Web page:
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2. The Readers.

“Unto the elect lady and her children.” It is a question whether these words are to be taken literally, or in a figurative sense as the designation of a Church and its members. On the whole the latter seems the more probable, in view of expressions occurring in a number of the verses. Such figurative language need not surprise us in the case of a writer so fond of symbolism as the author of the Apocalypse and the Fourth Gospel. But which of the Churches in Asia is thus addressed we have no means of knowing.

3. Date and Place of Composition. It was probably written from Ephesus,-subsequently to the First Epistle.

4. Character and Contents. While the Epistle contains expressions of warm affection for the members of the Church in question (whom the apostle appears to have recently visited), its main object is to warn them against the insidious and corrupting

not that Jesus Christ cometh in the flesh. This is the deceiver and the antichrist "; 1 John iv. 1-3: “Beloved, believe not every spirit, but prove the spirits, whether they are of God: because many false prophets are gone out into the world. Hereby know ye the Spirit of God: every spirit which confesseth that Jesus Christ is come in the flesh is of God: and every spirit which confesseth not Jesus is not of God: and this is the spirit of the antichrist, whereof ye have heard that it cometh ; and now it is in the world already." 9: “Whosoever goeth onward and abideth not in the teaching of Christ, hath not God: he that abideth in the teaching, the same hath both the Father and the Son”; cf. 1 John ii. 23: “Whosoever denieth the Son, the same hath not the Father :

he that confesseth the Son hath the Father also.” 12: “Having many things to write unto you, I would not write them with paper and ink : but I hope to come unto you, and to speak face to face, that your joy may be fulfilled"; cf. i John i. 4: and these things we write, that our 'oy may be fulfilled."

i Vers. I, 4, 5 (quoted above); 10: “If any one cometh unto you, and bringeth not this teaching, receive him not into your house, and give him no greeting "; 13: “The children of thine elect sister salute thee.”

2 Cf. Peter's use of a similar expression with reference, probably, to the Church in Rome: She that is in Babylon, elect together with you, saluteth you” (1 Pet. v. 13).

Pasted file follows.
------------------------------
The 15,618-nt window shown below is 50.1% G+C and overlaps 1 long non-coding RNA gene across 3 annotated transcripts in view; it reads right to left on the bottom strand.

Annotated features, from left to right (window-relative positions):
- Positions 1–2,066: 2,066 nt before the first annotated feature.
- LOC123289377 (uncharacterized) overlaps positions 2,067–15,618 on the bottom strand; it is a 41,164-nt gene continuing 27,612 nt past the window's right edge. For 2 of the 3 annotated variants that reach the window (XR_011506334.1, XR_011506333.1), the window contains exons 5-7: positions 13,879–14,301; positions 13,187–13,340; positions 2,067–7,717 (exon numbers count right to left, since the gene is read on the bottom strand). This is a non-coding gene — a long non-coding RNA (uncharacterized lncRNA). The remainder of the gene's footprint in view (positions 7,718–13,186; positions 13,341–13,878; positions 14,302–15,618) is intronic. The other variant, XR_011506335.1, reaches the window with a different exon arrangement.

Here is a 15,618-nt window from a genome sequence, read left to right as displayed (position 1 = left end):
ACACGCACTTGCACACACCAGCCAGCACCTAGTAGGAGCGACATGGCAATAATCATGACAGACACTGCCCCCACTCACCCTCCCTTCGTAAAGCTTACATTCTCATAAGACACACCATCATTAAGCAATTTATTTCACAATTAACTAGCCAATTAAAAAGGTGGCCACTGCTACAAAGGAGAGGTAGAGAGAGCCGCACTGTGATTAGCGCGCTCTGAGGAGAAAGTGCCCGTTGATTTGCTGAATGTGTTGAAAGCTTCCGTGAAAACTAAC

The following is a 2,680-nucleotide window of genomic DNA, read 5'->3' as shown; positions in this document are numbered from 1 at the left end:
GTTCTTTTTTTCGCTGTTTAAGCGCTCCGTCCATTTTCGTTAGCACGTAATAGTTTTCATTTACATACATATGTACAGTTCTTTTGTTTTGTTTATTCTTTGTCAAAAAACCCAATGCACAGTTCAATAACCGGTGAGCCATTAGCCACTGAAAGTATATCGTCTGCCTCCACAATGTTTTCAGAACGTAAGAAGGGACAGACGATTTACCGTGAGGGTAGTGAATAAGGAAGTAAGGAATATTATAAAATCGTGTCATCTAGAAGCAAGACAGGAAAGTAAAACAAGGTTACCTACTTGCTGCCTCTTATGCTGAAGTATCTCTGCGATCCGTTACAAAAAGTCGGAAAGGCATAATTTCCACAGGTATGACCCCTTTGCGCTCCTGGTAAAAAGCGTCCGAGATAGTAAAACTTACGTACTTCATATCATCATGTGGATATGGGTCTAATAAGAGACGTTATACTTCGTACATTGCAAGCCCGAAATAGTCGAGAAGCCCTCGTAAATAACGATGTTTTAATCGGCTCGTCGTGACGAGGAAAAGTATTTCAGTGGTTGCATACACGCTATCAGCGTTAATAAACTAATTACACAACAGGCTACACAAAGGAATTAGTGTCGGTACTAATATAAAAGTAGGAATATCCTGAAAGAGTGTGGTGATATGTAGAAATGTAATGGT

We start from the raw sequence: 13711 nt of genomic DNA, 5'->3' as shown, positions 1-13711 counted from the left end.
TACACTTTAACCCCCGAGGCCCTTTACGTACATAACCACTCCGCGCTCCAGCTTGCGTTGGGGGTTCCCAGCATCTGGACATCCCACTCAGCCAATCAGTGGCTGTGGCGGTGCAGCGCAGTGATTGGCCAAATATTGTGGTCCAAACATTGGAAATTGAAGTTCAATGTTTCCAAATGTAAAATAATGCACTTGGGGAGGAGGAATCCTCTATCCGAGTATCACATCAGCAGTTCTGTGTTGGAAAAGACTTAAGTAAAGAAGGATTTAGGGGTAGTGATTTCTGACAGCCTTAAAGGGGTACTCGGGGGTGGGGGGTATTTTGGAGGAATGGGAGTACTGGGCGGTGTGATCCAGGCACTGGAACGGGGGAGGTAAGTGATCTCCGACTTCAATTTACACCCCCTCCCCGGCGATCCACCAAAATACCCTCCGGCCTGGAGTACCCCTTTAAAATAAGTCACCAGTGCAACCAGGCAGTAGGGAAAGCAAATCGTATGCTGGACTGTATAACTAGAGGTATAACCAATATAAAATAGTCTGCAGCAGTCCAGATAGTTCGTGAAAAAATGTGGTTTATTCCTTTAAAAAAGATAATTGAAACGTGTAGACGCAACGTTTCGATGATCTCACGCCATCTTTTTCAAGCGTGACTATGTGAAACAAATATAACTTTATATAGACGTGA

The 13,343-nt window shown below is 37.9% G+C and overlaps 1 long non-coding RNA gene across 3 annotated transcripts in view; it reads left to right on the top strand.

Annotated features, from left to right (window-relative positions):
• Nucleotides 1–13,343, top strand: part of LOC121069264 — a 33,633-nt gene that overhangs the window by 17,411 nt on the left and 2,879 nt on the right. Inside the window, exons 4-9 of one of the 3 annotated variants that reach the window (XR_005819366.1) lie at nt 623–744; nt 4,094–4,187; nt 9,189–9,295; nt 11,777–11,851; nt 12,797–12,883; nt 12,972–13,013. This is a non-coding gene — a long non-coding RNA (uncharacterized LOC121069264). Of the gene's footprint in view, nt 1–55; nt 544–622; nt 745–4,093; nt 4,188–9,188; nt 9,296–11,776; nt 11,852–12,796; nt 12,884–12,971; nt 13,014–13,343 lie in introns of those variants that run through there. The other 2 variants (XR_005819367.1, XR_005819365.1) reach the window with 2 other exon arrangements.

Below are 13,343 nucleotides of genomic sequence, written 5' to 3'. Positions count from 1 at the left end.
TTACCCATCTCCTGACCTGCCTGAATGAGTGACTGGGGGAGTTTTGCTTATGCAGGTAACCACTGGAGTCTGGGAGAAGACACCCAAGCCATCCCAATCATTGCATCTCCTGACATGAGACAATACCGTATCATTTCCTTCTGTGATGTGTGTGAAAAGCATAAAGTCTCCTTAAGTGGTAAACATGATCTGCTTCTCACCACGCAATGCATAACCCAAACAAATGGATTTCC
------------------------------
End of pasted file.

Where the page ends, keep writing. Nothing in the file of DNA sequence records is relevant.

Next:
influence of certain heretical teachers who were going about denying the reality of Christ's humanity. The apostle urges an uncompromising opposition to all such teachers, in terms that remind us of the story told by Irenæus on the authority of those who had received it from Polycarp, that finding Cerinthus in a public bath, the apostle rushed out at the sight of him, exclaiming, “Let us fly lest even the bath fall on us, because Cerinthus, the enemy of the truth, is within,”—a speech that betrays a lingering of the spirit that had once been rebuked by his Lord. On the other hand, the blending of love with truth 3 in the earlier part of the epistle is equally characteristic of the disciple "whom Jesus loved ”; and it finds similar illustration in the beautiful story of “St. John and the Robber.” 4

“THE THIRD EPISTLE OF JOHN.”

1. Authorship. If we admit the Second Epistle to be the work of John, we can have no difficulty in accepting this also as his. The two epistles have been aptly termed “ twins”;5 and

1 Ver. 7: “For many deceivers are gone forth into the world, even they that confess not that Jesus Christ cometh in the flesh. This is the deceiver and the antichrist."

2 Luke ix. 54: “And when his disciples James and John saw this, they said, Lord, wilt thou that we bid fire to come down from heaven, and consume them?"

3 The word "love" (årátn) occurs four times in this short epistle, and its verb twice; “truth” (åandela) five times.

4 The story is told by Eusebius (iii. 33). The apostle John had left in charge of the local bishop a promising young man who was duly baptized and instructed. On his return he surprised the bishop by asking for his “deposit,” adding, in explanation of his words, “I

demand the young man, the soul of a brother." Thereupon the bishop had to confess that the young man had gone astray and become a robber-chief. The apostle immediately called for a horse and made his way to the haunts of the robber, who fled at his approach. The apostle pursued and overtook him, and by his persuasions and tears induced him to give up his evil life and return to his old home, to be restored to the Church.

The elder unto Gaius the beloved, whom I love in truth"; cf. 2 John 1: “The elder unto the elect lady and her children, whom I love in truth; and not I only, but also all they that know the truth." 3, 4:

"For I rejoiced greatly, when brethren came and bare witness unto thy truth, even as

5 Ver. 1:

the contents of this epistle are so peculiar in their bearing on the position and the authority of the apostle, as to preclude the idea of forgery.

2. The Reader.

“Unto Gaius the beloved.” The name Gaius occurs several times in the New Testament ;1 but whether the receiver of this letter is to be identified with any of those who are elsewhere so called it is impossible to say, the name being a very common one. He is addressed as a faithful and liberal member of the Church.2

3. Date and Place of Composition.

Like the Second this epistle was probably written from Ephesus,—subsequently to the First.